The US Air Force is scrapping an Air Force Special Operations AC-130J Ghostrider plane, after an accident nullified its airworthiness.

Built by Lockheed Martin, the AC-130J is the fourth generation gunship meant to replace the aging fleet of 37 AC-130H/U/W gunships.

Primary missions of the highly modified C-130J aircraft are close air support, including troops in contact, convoy escort and point air defense, and air interdiction missions such as strike coordination and reconnaissance.

The aircraft was involved in an accident in April while conducting a medium risk flying qualities test sortie over the Gulf of Mexico, approximately 40 miles south of Eglin Air Force Base, Florida.

The mishap happened during steady heading sideslips at an altitude of approximately 15,000ft.

An investigation report released by the Air Force Materiel Command found that the aircraft exceeded the targeted angle of sideslip until it departed controlled flight and momentarily inverted before being recovered after losing approximately 5,000ft of altitude.

How well do you really know your competitors?

Access the most comprehensive Company Profiles on the market, powered by GlobalData. Save hours of research. Gain competitive edge.

Company Profile – free sample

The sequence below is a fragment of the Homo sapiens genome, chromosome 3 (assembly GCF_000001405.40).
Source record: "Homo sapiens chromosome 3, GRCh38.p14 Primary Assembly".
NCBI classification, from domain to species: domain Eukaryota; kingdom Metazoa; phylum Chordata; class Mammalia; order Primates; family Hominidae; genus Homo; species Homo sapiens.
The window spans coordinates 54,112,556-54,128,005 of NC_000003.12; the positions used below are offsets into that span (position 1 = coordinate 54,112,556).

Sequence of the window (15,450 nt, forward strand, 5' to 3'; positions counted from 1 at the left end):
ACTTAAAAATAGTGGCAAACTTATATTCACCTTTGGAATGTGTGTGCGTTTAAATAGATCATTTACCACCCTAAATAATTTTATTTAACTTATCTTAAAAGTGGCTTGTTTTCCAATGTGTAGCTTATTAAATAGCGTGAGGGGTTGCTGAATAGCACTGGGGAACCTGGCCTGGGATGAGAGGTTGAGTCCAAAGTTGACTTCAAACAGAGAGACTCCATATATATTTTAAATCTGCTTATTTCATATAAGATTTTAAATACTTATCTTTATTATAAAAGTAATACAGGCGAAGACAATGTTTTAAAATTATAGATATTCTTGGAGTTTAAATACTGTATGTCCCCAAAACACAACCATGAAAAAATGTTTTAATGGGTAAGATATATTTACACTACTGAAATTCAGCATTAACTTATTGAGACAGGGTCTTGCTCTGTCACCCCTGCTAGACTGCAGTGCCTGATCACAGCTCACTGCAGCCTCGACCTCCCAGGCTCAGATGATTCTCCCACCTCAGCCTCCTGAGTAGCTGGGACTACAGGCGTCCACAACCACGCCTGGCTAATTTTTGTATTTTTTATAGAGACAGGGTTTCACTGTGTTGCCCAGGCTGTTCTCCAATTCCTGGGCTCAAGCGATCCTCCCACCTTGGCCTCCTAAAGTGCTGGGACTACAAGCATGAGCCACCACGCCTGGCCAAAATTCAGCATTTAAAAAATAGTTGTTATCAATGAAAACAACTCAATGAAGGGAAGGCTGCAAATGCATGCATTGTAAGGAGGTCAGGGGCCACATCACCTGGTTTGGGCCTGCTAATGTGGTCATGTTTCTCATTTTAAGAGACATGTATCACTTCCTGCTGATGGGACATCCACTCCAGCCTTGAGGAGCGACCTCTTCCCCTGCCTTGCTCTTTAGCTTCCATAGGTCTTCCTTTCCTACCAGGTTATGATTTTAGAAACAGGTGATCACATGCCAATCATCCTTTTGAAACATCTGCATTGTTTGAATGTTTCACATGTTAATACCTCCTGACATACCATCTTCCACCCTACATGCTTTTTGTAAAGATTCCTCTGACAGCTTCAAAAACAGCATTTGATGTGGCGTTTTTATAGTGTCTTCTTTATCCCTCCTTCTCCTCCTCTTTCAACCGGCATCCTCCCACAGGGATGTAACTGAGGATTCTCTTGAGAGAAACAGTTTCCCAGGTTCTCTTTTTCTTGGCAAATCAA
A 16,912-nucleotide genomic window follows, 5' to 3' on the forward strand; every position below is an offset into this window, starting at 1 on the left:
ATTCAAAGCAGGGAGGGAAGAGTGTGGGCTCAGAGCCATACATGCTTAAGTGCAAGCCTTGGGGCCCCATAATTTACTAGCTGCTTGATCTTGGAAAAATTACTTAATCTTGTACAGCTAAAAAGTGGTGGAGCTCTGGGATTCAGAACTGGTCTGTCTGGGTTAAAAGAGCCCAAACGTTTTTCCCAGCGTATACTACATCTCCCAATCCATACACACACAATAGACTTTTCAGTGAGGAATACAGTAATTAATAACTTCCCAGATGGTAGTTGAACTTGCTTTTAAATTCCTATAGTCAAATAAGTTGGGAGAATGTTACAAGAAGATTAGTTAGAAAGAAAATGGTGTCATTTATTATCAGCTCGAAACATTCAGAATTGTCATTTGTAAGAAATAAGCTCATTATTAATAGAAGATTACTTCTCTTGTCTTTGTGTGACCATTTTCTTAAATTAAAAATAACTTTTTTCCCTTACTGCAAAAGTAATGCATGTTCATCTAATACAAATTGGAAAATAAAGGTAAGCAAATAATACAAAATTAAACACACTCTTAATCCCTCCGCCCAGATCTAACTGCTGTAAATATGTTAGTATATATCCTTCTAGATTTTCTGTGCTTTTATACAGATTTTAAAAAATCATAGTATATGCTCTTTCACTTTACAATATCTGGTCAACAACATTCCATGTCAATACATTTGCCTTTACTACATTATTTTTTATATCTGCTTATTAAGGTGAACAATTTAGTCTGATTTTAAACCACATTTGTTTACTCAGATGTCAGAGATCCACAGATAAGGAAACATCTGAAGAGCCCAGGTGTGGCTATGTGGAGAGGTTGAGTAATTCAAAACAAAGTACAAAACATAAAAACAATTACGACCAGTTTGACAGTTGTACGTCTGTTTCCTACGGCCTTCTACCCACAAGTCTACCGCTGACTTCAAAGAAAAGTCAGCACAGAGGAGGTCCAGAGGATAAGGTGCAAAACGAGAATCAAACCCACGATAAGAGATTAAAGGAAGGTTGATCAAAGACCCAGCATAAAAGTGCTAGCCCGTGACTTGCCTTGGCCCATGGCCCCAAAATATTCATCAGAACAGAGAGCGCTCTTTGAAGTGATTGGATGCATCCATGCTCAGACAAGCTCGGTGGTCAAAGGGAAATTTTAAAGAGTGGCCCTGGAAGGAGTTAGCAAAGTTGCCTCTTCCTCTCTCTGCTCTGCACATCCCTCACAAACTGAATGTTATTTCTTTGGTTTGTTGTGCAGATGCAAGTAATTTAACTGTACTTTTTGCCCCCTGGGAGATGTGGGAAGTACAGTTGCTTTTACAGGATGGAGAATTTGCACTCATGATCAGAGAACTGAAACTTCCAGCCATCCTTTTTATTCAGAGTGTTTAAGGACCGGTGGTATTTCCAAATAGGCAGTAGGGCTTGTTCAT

Thank you!

Your download email will arrive shortly

Not ready to buy yet? Download a free sample

We are confident about the unique quality of our Company Profiles. However, we want you to make the most beneficial decision for your business, so we offer a free sample that you can download by submitting the below form

By GlobalData
Visit our Privacy Policy for more information about our services, how we may use, process and share your personal data, including information of your rights in respect of your personal data and how you can unsubscribe from future marketing communications. Our services are intended for corporate subscribers and you warrant that the email address submitted is your corporate email address.

The aircraft returned to base and landed safely without further incident.

"As a result of the mishap, the aircraft was ‘over G’d’, and exceeded its design limit load, thereby nullifying the airworthiness of the aircraft and rendering it a total loss.

"The damages are estimated at more than $115m," the report added.

There were no injuries to the onboard crew that belonged to the 413 Flight Test Squadron at Eglin.

"As a result of the mishap, the aircraft was ‘over G’d’, and exceeded its design limit load, thereby nullifying the airworthiness of the aircraft and rendering it a total loss."

The aircraft can accommodate two pilots, two combat systems officers and three enlisted gunners.

The Accident Investigation Board president found the cause of the accident to be the AC-130J pilot’s "excessive rudder input during the test point followed by inadequate rudder input to initiate a timely recovery from high angle of sideslip due to overcontrolled / undercontrolled aircraft and wrong choice of action during an operation".

Instrumentation and warning system issues, spatial disorientation, confusion, and inadequate provision of procedural guidance or publications to the team were found to be the four key contributing factors.

The plane was delivered to the Air Force Special Operations Command in July.

Image: Air Force Special Operations Command’s first AC-130J Ghostrider at Hurlburt Field, Florida. (U.S. Air Force photo by Airman Kai White.